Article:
College life can be busy, expensive and stressful. Students sometimes decide that they need to reduce their course loads to a part-time schedule in order to accommodate other priorities. If you're thinking about switching to part time yourself, but are attending college with the help of financial aid from the federal government, you may be wondering if your new schedule will alter your financial aid. The short answer is yes, it probably will. The amount by which your financial aid drops will depend on how "part time" your new enrollment status will be.
The Department of Education's Office of Federal Student Aid, or FSA, uses half-time enrollment status as a cutoff point, below which federal financial aid becomes significantly less available. If you have the option, you should try to attend classes half time or more in order to preserve as much of your financial aid as you can. Most colleges use a system that defines full time as at least 12 credits, which would make half time -- or part time -- six credits.
Meaning of Part Time
"Part time" can mean many different things. It could mean that you are reducing your schedule just for one term, and will be attending classes full time otherwise. It could mean that you are switching to evening classes and won't be part of the regular academic environment. It could mean that you are going to be continuously enrolled three-quarters time. FSA treats these various scenarios differently and uses various formulas to calculate how much financial aid you may receive. Your best bet is to talk to your college's financial aid office.
Pell Grants are the largest source of federal student grants for undergraduates. To determine the value of a Pell award for a part-time course load, FSA first calculates what your award would be if you were attending full time for the school year. FSA then applies a formula to divide that amount by your actual enrollment status and other factors.
If you are attending three-quarters time, you will be eligible for three-quarters of the value of the full award. If you are attending half time, you will be eligible for half the value of the full award. If you are attending less than half time, the underlying calculations to determine your award will be different, but the trend still holds true: You will be eligible for less than half of what you would receive at full time study.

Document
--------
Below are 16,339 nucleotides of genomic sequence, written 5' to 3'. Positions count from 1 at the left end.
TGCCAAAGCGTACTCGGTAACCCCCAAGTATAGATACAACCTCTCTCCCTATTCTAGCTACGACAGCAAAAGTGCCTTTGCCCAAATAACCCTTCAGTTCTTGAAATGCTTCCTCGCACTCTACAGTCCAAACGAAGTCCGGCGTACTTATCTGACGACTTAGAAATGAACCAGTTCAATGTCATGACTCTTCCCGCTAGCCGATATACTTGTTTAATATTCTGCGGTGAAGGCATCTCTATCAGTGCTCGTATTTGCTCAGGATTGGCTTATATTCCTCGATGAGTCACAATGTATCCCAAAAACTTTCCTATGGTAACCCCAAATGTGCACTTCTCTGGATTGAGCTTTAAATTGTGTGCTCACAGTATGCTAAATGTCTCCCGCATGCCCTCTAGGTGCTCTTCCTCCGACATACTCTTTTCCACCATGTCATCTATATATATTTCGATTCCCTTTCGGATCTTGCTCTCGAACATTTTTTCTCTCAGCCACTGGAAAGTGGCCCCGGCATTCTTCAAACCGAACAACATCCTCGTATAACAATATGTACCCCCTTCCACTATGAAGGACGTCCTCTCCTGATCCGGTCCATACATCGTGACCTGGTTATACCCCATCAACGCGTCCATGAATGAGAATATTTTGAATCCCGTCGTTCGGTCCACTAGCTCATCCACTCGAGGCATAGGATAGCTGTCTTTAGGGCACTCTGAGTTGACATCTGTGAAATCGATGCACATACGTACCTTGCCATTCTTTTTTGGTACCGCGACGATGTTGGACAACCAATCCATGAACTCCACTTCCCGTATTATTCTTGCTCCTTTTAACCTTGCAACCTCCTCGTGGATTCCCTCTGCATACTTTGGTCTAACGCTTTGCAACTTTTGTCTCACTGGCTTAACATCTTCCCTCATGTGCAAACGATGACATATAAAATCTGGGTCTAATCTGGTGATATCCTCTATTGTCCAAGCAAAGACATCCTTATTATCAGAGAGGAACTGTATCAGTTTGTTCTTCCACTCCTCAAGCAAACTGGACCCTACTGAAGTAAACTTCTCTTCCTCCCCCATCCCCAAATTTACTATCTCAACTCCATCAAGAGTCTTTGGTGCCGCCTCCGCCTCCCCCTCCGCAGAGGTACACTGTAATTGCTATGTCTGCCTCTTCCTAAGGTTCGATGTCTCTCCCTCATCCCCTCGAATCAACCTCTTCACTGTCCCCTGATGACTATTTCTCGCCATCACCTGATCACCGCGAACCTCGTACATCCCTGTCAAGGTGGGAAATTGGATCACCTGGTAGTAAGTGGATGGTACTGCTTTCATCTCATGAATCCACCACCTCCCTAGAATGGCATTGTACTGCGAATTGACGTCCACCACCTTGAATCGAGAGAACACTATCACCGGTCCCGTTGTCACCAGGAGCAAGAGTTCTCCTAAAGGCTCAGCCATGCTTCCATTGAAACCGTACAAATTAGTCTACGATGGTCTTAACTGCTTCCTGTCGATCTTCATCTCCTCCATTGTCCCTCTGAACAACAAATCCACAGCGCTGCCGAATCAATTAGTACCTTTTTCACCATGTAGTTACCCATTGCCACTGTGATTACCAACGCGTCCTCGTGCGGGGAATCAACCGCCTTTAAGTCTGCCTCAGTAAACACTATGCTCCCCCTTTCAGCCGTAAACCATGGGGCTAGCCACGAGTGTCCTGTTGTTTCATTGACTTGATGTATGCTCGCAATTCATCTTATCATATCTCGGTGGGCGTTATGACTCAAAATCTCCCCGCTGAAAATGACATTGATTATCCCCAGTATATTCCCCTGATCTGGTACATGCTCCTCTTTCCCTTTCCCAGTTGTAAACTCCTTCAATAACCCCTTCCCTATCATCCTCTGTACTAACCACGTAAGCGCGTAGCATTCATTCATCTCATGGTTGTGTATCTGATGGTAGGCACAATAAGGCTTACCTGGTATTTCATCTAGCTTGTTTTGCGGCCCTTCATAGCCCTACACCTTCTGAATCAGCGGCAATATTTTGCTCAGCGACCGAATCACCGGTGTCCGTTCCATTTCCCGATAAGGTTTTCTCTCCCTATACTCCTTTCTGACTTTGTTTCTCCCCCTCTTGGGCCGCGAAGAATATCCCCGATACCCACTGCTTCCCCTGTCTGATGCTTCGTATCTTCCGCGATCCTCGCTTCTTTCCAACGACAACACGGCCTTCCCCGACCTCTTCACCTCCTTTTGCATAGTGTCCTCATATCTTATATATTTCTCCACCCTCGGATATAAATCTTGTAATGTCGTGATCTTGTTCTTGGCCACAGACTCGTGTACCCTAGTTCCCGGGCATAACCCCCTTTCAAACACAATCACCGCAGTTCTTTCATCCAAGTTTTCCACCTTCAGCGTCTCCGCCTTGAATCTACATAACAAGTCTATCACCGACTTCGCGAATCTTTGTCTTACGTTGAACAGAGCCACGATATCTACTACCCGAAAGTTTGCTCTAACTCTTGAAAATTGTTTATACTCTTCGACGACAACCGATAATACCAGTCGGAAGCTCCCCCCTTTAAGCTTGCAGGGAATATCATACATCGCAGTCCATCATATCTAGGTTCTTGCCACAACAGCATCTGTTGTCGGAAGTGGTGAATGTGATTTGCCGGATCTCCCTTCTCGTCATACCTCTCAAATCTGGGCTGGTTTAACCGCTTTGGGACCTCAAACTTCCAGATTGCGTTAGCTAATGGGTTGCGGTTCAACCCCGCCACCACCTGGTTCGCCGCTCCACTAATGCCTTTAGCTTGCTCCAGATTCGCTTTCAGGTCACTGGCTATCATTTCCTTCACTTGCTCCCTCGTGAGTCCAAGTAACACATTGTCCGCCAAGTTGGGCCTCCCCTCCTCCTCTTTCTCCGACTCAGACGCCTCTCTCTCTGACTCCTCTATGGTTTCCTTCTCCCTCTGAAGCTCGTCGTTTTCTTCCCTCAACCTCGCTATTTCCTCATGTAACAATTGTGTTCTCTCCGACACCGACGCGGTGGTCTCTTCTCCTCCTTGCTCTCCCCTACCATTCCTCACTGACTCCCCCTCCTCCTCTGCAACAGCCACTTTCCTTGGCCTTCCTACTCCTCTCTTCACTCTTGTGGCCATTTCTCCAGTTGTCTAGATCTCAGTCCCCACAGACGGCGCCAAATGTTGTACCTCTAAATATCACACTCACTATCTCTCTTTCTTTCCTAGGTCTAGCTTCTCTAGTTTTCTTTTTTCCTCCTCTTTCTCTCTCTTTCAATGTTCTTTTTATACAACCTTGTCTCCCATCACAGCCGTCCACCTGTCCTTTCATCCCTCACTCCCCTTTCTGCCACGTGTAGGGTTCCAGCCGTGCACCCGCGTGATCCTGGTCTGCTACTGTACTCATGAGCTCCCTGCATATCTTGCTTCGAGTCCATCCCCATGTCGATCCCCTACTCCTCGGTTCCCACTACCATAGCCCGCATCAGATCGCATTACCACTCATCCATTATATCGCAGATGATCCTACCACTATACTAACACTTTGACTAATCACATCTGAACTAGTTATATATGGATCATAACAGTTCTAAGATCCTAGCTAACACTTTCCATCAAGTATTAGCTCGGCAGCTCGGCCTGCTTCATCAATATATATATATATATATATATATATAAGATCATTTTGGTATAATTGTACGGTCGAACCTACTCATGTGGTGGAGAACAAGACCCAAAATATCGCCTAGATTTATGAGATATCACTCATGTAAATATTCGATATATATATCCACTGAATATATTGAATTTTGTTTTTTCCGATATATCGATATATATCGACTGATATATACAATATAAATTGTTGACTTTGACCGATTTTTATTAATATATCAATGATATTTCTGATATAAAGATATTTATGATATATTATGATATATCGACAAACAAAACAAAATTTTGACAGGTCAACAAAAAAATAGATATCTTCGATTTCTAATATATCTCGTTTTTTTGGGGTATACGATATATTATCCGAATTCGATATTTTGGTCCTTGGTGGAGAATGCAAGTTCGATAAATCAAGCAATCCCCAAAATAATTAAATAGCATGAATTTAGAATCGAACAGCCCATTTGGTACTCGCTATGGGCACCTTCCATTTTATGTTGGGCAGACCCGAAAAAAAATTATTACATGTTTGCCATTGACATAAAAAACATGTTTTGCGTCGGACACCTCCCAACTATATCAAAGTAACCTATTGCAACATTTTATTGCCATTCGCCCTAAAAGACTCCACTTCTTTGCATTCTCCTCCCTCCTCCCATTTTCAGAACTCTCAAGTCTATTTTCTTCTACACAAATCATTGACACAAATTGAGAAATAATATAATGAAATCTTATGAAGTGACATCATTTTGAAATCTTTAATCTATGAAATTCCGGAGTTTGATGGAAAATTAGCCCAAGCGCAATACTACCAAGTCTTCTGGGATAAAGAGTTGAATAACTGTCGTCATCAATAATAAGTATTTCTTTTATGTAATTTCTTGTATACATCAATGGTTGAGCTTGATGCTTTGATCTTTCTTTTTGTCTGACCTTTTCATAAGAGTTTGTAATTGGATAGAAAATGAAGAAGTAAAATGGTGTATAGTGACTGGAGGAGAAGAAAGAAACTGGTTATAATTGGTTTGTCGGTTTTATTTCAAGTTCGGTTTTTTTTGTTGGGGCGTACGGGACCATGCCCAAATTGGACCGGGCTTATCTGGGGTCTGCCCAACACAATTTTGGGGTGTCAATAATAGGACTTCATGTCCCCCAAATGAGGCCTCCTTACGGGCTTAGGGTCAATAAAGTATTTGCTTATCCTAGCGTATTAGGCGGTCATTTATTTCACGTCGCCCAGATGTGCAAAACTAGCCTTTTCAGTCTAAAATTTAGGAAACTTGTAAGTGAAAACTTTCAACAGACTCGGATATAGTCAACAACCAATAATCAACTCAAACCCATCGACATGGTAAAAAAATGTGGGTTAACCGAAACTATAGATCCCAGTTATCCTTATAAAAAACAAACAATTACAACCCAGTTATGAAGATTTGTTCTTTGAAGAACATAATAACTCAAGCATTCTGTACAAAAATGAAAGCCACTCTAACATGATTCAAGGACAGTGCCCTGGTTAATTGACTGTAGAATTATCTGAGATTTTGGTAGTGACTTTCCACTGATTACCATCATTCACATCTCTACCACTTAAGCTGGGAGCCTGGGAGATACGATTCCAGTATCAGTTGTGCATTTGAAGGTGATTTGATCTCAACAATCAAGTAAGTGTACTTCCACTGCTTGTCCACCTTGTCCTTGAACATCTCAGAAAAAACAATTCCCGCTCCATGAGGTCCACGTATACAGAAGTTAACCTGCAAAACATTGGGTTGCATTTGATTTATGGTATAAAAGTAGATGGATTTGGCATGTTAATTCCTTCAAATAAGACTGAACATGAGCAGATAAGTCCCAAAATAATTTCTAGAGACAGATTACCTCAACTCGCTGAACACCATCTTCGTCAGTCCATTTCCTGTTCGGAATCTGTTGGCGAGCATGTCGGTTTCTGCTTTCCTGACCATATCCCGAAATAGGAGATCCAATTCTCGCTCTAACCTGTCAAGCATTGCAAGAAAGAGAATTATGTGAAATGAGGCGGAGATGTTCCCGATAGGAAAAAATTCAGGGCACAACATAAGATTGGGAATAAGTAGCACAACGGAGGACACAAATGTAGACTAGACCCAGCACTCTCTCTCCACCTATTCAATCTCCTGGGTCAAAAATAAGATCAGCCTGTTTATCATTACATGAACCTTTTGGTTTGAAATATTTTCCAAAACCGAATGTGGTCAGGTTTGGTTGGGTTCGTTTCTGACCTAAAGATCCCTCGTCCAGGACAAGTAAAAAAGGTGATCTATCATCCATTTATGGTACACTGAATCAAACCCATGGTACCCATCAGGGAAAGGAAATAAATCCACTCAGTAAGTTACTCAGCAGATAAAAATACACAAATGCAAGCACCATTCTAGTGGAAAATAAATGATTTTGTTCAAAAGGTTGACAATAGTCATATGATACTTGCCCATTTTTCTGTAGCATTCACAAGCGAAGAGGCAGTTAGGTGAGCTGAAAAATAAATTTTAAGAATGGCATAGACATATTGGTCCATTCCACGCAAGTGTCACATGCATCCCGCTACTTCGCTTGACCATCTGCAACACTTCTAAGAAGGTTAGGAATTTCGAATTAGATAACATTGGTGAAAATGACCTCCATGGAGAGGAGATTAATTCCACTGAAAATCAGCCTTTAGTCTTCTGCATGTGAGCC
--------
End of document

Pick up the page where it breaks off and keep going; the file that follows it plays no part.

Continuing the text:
If you are enrolled for half time or more, you can wring extra value out of your Pell Grant by attending school during the summer quarter. For instance, if you qualified for $3,000 in the 2010-2011 year, but only took a three-quarters course load during the main academic year, you might only have received $750 each for autumn, winter and spring quarters, for a total of $2,250, or three-quarters of the value of $3,000. That would leave you with another $750 from your full award to spend on the summer quarter if you wanted to. That's how Pell Grants work: You can get the money so long as you take the credit hours.
You are only eligible to receive subsidized loans if you are enrolled half time or more. Subsidized loans are loans where the federal government pays the interest on your loan principal while you are still in college. The loans are essentially frozen until you graduate. Be aware that if you already have subsidized loans and drop below half time in your schedule, this can start the clock ticking on your obligation to repay the loans.
You may be able to receive unsubsidized loans at any enrollment status.
Federal Work-Study, or FWS, programs allow college students to work for pay on jobs related to their areas of study. You have to be enrolled half time or more to be eligible for FWS at all, but after meeting this threshold, you can generally qualify for as many paid work-study hours as you would at a full-time enrollment status.
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